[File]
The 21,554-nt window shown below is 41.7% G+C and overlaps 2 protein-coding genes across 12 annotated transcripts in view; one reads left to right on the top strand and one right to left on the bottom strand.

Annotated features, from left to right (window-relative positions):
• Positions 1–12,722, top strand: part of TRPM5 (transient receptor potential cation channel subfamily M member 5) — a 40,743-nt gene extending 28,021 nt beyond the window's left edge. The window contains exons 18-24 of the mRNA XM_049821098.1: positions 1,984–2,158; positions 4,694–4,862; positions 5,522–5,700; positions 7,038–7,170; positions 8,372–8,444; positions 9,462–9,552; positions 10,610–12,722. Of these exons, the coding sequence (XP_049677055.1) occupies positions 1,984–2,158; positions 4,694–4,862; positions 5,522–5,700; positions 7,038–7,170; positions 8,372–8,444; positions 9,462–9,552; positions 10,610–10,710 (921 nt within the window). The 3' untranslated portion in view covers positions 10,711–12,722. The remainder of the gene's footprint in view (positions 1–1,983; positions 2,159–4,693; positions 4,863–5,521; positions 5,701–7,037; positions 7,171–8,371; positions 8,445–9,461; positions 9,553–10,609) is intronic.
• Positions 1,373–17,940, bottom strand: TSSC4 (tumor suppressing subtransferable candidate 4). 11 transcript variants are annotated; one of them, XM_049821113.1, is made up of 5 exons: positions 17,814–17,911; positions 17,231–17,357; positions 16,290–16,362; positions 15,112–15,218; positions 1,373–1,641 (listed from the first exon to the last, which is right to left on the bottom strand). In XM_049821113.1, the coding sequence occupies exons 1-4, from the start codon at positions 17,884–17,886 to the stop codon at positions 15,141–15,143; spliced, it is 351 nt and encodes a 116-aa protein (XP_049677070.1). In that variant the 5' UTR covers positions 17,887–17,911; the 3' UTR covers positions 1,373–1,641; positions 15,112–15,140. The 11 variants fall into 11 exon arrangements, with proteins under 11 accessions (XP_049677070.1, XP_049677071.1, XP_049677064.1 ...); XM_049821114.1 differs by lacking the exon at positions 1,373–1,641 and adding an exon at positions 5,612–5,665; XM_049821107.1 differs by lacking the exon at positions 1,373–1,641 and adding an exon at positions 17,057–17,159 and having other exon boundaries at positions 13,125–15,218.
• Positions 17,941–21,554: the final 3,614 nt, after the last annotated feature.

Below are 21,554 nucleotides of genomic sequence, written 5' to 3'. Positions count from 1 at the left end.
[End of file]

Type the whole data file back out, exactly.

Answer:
The 21,554-nt window shown below is 41.7% G+C and overlaps 2 protein-coding genes across 12 annotated transcripts in view; one reads left to right on the top strand and one right to left on the bottom strand.

Annotated features, from left to right (window-relative positions):
• Positions 1–12,722, top strand: part of TRPM5 (transient receptor potential cation channel subfamily M member 5) — a 40,743-nt gene extending 28,021 nt beyond the window's left edge. The window contains exons 18-24 of the mRNA XM_049821098.1: positions 1,984–2,158; positions 4,694–4,862; positions 5,522–5,700; positions 7,038–7,170; positions 8,372–8,444; positions 9,462–9,552; positions 10,610–12,722. Of these exons, the coding sequence (XP_049677055.1) occupies positions 1,984–2,158; positions 4,694–4,862; positions 5,522–5,700; positions 7,038–7,170; positions 8,372–8,444; positions 9,462–9,552; positions 10,610–10,710 (921 nt within the window). The 3' untranslated portion in view covers positions 10,711–12,722. The remainder of the gene's footprint in view (positions 1–1,983; positions 2,159–4,693; positions 4,863–5,521; positions 5,701–7,037; positions 7,171–8,371; positions 8,445–9,461; positions 9,553–10,609) is intronic.
• Positions 1,373–17,940, bottom strand: TSSC4 (tumor suppressing subtransferable candidate 4). 11 transcript variants are annotated; one of them, XM_049821113.1, is made up of 5 exons: positions 17,814–17,911; positions 17,231–17,357; positions 16,290–16,362; positions 15,112–15,218; positions 1,373–1,641 (listed from the first exon to the last, which is right to left on the bottom strand). In XM_049821113.1, the coding sequence occupies exons 1-4, from the start codon at positions 17,884–17,886 to the stop codon at positions 15,141–15,143; spliced, it is 351 nt and encodes a 116-aa protein (XP_049677070.1). In that variant the 5' UTR covers positions 17,887–17,911; the 3' UTR covers positions 1,373–1,641; positions 15,112–15,140. The 11 variants fall into 11 exon arrangements, with proteins under 11 accessions (XP_049677070.1, XP_049677071.1, XP_049677064.1 ...); XM_049821114.1 differs by lacking the exon at positions 1,373–1,641 and adding an exon at positions 5,612–5,665; XM_049821107.1 differs by lacking the exon at positions 1,373–1,641 and adding an exon at positions 17,057–17,159 and having other exon boundaries at positions 13,125–15,218.
• Positions 17,941–21,554: the final 3,614 nt, after the last annotated feature.

Below are 21,554 nucleotides of genomic sequence, written 5' to 3'. Positions count from 1 at the left end.